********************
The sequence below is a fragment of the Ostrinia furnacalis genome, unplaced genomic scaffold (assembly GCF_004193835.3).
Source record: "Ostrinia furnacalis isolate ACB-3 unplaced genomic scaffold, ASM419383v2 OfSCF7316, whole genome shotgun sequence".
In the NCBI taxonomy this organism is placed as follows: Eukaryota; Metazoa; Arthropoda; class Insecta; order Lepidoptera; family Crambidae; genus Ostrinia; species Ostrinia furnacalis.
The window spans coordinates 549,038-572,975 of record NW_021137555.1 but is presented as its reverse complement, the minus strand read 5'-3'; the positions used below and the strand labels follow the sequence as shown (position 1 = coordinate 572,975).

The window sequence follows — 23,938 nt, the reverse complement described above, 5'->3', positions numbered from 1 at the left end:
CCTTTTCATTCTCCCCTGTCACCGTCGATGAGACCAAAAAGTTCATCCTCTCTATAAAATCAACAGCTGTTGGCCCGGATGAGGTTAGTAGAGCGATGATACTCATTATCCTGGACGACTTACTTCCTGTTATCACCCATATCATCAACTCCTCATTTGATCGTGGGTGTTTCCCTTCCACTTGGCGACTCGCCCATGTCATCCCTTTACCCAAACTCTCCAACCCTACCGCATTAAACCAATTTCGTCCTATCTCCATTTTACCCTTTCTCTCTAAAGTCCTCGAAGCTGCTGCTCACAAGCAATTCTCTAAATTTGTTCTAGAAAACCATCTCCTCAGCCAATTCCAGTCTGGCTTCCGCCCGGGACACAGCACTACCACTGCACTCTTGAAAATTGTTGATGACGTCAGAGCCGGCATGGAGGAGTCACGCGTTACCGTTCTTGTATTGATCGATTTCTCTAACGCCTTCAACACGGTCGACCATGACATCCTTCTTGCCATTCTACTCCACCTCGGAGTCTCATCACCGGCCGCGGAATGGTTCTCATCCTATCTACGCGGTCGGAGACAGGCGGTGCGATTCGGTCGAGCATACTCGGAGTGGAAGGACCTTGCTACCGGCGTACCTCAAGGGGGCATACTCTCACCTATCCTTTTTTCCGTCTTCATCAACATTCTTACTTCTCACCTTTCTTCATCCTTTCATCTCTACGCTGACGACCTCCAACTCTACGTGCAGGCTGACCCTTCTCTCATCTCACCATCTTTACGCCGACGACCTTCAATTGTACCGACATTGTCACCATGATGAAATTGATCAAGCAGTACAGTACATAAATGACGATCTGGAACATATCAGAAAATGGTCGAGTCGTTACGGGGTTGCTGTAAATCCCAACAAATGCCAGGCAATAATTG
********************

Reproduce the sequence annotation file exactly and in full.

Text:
The sequence below is a fragment of the Ostrinia furnacalis genome, unplaced genomic scaffold (assembly GCF_004193835.3).
Source record: "Ostrinia furnacalis isolate ACB-3 unplaced genomic scaffold, ASM419383v2 OfSCF7316, whole genome shotgun sequence".
In the NCBI taxonomy this organism is placed as follows: Eukaryota; Metazoa; Arthropoda; class Insecta; order Lepidoptera; family Crambidae; genus Ostrinia; species Ostrinia furnacalis.
The window spans coordinates 549,038-572,975 of record NW_021137555.1 but is presented as its reverse complement, the minus strand read 5'-3'; the positions used below and the strand labels follow the sequence as shown (position 1 = coordinate 572,975).

The window sequence follows — 23,938 nt, the reverse complement described above, 5'->3', positions numbered from 1 at the left end:
CCTTTTCATTCTCCCCTGTCACCGTCGATGAGACCAAAAAGTTCATCCTCTCTATAAAATCAACAGCTGTTGGCCCGGATGAGGTTAGTAGAGCGATGATACTCATTATCCTGGACGACTTACTTCCTGTTATCACCCATATCATCAACTCCTCATTTGATCGTGGGTGTTTCCCTTCCACTTGGCGACTCGCCCATGTCATCCCTTTACCCAAACTCTCCAACCCTACCGCATTAAACCAATTTCGTCCTATCTCCATTTTACCCTTTCTCTCTAAAGTCCTCGAAGCTGCTGCTCACAAGCAATTCTCTAAATTTGTTCTAGAAAACCATCTCCTCAGCCAATTCCAGTCTGGCTTCCGCCCGGGACACAGCACTACCACTGCACTCTTGAAAATTGTTGATGACGTCAGAGCCGGCATGGAGGAGTCACGCGTTACCGTTCTTGTATTGATCGATTTCTCTAACGCCTTCAACACGGTCGACCATGACATCCTTCTTGCCATTCTACTCCACCTCGGAGTCTCATCACCGGCCGCGGAATGGTTCTCATCCTATCTACGCGGTCGGAGACAGGCGGTGCGATTCGGTCGAGCATACTCGGAGTGGAAGGACCTTGCTACCGGCGTACCTCAAGGGGGCATACTCTCACCTATCCTTTTTTCCGTCTTCATCAACATTCTTACTTCTCACCTTTCTTCATCCTTTCATCTCTACGCTGACGACCTCCAACTCTACGTGCAGGCTGACCCTTCTCTCATCTCACCATCTTTACGCCGACGACCTTCAATTGTACCGACATTGTCACCATGATGAAATTGATCAAGCAGTACAGTACATAAATGACGATCTGGAACATATCAGAAAATGGTCGAGTCGTTACGGGGTTGCTGTAAATCCCAACAAATGCCAGGCAATAATTG